Phillips Curve, Output Gaps, and the Effectiveness of Those Tax Cuts

The 1967 Economica paper by Edmunds Phelps entitled “Phillips Curves, Expectations of Inflation and Optimal Employment over Time” has certainly attracted a lot of recent attention even if some of those praising Phelps have no clue what this paper said. I have to confess, however, that I’ve never been convinced that the Friedman-Phelps market clearing model that attributes business cycles to differences between actual v. expected inflation can explain why movements away from full employment display such persistence. My graph takes the measure of potential GDP used by the Congressional Budget Office and plot the implied GDP gap over time.

A simple regression of the GAP over its previous quarter’s value suggests that 92.7% of any deviation will be present three months later. If we extrapolate over four year, 30% of the deviation would persist. If agents formed rational expectations, why is there any persistence? Oh yes – that question was posed over 30 years ago by other market clearing types. Let’s just say I never bought into this particular market clearing assumption.

It would seem certain pseudo economists pretend they are supply-siders but are implicitly (ab)using Keynesian aggregate demand economics to justify Bush’s fiscal irresponsibility. But have the Bush tax cuts (2001 and 2003) really led to a faster than normal recovery – or the liberal critics who claim this recovery has been painfully slow correct? Well that depends on one’s dating. The pseudo-economists want us to ignore the 2001 tax cut as well as the monetary expansion that also began in 2001. They want us to start with the GDP gap in early 2003, which was around 3.2% if we use this CBO series (personally, I think the CBO is actually understating potential GDP but I haven’t devised my alternative series). With 13 quarters passing, my simple equation suggests that about 37% of the gap should persist, which would predict a gap equal to 1.2%. But the gap as of 2006QII was only 0.9%. Wow – those 2003 tax cuts did seem to help if one accepts this dating.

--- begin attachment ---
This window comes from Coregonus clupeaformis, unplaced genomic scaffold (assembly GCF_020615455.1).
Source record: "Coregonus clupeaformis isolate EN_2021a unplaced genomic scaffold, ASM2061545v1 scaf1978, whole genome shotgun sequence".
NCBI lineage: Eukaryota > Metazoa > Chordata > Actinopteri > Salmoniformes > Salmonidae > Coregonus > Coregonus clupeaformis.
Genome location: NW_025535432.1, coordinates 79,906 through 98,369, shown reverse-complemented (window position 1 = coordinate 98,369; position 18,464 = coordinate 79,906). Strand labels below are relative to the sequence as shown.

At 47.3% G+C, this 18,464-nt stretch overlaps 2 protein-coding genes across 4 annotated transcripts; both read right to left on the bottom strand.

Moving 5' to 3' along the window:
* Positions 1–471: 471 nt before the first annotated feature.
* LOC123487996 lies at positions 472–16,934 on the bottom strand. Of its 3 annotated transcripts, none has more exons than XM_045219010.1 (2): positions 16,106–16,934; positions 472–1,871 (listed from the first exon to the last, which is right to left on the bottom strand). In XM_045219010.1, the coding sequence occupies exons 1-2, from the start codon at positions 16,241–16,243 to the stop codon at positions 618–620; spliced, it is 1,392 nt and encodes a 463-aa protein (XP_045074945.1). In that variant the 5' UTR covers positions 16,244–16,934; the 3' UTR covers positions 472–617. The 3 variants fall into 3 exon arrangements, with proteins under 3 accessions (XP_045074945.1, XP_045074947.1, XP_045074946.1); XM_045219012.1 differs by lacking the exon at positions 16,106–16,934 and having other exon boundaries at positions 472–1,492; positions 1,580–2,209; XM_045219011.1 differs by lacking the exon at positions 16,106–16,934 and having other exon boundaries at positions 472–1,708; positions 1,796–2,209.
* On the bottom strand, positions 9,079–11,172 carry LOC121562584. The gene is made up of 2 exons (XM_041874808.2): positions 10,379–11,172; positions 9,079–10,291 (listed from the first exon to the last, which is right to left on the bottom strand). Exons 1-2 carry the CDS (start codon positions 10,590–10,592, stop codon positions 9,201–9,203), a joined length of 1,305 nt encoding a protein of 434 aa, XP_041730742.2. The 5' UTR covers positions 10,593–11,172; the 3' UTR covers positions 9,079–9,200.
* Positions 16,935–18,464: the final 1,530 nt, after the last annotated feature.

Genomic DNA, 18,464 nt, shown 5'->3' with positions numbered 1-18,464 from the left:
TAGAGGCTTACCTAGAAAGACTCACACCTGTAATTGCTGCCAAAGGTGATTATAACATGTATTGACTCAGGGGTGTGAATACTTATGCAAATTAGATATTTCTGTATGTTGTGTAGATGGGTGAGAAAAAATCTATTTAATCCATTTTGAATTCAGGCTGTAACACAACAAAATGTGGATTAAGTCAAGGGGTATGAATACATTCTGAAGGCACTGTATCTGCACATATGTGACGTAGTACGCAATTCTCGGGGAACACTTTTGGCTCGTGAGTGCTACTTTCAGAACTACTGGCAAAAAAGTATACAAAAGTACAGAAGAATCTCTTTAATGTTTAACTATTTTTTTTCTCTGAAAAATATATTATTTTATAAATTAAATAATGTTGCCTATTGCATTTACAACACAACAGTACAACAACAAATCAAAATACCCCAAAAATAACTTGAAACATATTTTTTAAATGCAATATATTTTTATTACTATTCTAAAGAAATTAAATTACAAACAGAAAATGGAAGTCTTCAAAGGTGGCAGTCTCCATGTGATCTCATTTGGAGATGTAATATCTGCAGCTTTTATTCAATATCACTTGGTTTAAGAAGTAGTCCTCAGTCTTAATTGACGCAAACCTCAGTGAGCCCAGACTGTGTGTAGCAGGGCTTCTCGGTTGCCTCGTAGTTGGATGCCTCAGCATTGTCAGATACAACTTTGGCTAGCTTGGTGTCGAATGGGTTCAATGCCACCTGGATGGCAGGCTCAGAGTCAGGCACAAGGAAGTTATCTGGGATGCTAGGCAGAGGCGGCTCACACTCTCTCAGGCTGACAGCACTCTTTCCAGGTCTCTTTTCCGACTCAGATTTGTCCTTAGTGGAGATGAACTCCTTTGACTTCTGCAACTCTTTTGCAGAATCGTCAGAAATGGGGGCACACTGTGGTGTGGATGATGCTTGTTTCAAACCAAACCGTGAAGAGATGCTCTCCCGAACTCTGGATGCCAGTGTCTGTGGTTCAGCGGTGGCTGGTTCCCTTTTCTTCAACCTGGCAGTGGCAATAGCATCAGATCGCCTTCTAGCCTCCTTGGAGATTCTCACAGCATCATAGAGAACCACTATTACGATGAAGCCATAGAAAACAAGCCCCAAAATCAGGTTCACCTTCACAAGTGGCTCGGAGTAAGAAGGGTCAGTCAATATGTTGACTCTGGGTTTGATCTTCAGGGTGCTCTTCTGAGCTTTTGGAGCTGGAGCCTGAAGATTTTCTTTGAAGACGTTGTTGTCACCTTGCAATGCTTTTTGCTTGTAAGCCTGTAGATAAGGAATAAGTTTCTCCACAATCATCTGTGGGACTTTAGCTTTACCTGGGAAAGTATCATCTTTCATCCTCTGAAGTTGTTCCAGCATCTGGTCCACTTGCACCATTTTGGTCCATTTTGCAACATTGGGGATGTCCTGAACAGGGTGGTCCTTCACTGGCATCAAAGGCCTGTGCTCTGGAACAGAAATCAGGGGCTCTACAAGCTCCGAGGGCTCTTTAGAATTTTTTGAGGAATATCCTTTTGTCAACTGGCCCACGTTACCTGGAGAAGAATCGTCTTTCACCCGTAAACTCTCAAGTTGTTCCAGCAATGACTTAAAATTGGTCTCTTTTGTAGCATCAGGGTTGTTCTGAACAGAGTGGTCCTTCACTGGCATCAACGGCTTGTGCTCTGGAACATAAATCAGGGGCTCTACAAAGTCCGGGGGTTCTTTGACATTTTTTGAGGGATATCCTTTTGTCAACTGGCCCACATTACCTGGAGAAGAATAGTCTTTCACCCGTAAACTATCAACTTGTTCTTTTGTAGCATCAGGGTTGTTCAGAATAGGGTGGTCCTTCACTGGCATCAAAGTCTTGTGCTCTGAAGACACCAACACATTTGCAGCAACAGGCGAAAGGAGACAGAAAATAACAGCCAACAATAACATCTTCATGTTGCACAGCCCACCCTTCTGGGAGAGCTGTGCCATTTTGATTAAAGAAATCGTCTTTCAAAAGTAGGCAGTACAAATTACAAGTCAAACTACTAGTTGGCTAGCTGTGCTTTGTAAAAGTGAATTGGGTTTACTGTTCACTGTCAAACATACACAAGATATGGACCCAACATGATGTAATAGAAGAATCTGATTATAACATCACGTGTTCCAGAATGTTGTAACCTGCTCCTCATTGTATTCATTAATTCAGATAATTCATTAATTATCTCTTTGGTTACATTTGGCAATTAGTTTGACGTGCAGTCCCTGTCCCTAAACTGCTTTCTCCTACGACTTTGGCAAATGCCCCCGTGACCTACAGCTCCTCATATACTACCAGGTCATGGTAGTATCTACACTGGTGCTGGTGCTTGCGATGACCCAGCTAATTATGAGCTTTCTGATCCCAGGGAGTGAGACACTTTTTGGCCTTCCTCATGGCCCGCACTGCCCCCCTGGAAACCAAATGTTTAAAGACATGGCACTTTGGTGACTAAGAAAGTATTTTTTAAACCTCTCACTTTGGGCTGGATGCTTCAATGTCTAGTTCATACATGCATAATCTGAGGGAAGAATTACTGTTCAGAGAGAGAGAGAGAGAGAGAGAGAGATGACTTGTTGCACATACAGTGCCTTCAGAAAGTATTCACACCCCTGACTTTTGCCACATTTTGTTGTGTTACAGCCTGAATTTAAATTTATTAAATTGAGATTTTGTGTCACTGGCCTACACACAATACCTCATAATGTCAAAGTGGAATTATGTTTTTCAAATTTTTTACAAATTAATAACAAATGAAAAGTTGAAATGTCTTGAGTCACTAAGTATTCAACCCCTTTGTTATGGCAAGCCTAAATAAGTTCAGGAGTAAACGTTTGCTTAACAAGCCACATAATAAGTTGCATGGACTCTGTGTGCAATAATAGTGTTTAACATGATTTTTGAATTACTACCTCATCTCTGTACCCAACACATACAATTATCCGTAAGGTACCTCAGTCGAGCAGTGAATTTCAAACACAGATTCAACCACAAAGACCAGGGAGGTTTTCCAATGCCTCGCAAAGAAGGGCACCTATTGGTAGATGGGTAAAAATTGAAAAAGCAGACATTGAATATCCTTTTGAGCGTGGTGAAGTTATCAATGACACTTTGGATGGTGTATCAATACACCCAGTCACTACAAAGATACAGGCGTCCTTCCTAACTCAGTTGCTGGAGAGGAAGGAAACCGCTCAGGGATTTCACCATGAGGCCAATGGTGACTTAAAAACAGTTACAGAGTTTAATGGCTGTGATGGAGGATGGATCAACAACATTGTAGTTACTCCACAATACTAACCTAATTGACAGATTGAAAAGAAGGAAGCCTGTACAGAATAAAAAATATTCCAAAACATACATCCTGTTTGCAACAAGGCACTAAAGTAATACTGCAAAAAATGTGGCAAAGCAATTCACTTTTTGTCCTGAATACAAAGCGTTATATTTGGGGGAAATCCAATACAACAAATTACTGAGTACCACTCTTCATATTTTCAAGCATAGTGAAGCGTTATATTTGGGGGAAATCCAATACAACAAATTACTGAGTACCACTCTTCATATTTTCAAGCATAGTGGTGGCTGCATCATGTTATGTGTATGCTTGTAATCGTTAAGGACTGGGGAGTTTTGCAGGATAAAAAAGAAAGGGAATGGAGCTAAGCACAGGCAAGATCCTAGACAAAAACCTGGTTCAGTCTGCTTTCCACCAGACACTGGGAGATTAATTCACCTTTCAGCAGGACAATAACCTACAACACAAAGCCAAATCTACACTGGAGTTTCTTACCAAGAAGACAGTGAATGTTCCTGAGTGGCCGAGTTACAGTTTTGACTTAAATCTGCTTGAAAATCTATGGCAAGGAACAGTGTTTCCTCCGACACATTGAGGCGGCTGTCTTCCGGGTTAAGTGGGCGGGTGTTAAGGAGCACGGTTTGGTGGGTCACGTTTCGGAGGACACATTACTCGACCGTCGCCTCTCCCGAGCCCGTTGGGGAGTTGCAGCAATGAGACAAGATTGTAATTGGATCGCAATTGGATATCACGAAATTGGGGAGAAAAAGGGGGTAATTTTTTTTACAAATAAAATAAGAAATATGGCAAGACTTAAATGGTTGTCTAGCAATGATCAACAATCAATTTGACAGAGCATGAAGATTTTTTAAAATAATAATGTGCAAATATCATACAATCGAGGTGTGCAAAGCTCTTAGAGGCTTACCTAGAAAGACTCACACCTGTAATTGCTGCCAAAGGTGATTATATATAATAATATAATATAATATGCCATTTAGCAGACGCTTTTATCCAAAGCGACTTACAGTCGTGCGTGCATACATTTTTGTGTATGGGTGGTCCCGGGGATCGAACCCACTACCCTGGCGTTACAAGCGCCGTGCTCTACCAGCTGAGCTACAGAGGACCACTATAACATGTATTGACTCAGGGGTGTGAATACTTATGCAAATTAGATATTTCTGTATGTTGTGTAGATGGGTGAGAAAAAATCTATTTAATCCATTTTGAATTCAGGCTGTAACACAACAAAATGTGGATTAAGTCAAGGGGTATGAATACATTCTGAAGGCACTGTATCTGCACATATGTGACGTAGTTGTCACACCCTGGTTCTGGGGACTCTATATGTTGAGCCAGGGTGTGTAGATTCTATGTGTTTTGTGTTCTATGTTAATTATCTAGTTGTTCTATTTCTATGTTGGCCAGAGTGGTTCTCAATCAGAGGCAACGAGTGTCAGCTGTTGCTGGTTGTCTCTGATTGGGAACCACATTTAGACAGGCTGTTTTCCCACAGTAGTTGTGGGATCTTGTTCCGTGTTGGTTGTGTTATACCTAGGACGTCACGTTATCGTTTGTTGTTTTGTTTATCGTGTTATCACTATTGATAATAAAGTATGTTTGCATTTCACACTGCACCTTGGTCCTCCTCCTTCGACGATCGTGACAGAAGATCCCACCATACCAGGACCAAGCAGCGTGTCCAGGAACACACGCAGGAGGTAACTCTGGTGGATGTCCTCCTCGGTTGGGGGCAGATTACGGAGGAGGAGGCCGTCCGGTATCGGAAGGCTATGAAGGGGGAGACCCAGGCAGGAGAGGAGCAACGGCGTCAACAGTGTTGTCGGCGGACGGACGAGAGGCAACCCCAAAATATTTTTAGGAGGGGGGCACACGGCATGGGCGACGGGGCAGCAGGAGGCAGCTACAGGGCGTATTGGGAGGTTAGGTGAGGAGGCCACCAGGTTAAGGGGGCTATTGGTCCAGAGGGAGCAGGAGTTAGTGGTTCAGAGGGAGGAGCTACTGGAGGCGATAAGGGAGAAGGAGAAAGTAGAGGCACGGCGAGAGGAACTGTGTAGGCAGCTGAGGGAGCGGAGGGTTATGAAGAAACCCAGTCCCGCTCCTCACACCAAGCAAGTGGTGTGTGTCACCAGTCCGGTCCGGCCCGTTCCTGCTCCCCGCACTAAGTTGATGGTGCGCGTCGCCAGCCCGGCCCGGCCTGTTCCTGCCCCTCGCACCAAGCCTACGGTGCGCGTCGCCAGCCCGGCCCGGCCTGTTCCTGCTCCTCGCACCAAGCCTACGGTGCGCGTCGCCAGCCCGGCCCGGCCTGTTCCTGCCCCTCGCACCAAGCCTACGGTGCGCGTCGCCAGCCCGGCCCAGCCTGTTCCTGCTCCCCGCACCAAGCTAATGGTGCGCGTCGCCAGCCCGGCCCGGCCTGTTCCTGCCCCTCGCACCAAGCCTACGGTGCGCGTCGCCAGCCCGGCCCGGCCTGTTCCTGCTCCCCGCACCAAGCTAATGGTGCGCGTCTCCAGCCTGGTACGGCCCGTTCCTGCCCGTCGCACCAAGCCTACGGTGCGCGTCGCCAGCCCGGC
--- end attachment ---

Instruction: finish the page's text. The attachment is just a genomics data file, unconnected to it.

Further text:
But then these same pseudo-economists were predicting a 2002 boom following the 2001 tax cut. If we start our dating at 2002QII when the gap was 2% and ask how much of this gap should still exist four year later, we should have a gap of only 0.6%. You see the first tax cut was followed by a period of very slow growth when the gap continued to rise even as these pseudo-economists were telling us that their tax cut was “perfectly timed”. Could it be that the tax cuts were poorly designed?

I’d also like to turn to a comparison of growth rates during the Reagan-Bush41 years (low tax rates), Clinton years (high tax rates) and the past 5.5 years under Bush43. From the end of 1980 to the end of 1992, potential GDP growth averaged just under 3% per year as compared to actual growth that averaged 3% per year. In other words, Clinton inherited a similar state of the business cycle that Carter left the Republicans. During the next 8 year, real GDP growth averaged 3.6% per year – while this CBO series claims potential GDP grew by 3.2% per year. In other words, the fiscal responsibility increased long-term growth and did not prevent a return to full employment.

Since Bush43 took office, real GDP growth has averaged 2.6% per year with the CBO suggesting potential GDP growth has been only 3% per year. In other words, the fiscal irresponsibility has reduced long-term growth and has not really led to some Keynesian miracle either. And yet the pseudo-economists are praising this economy. It does seem they have no clue as to what the data says nor what real economists have been talking about for many decades.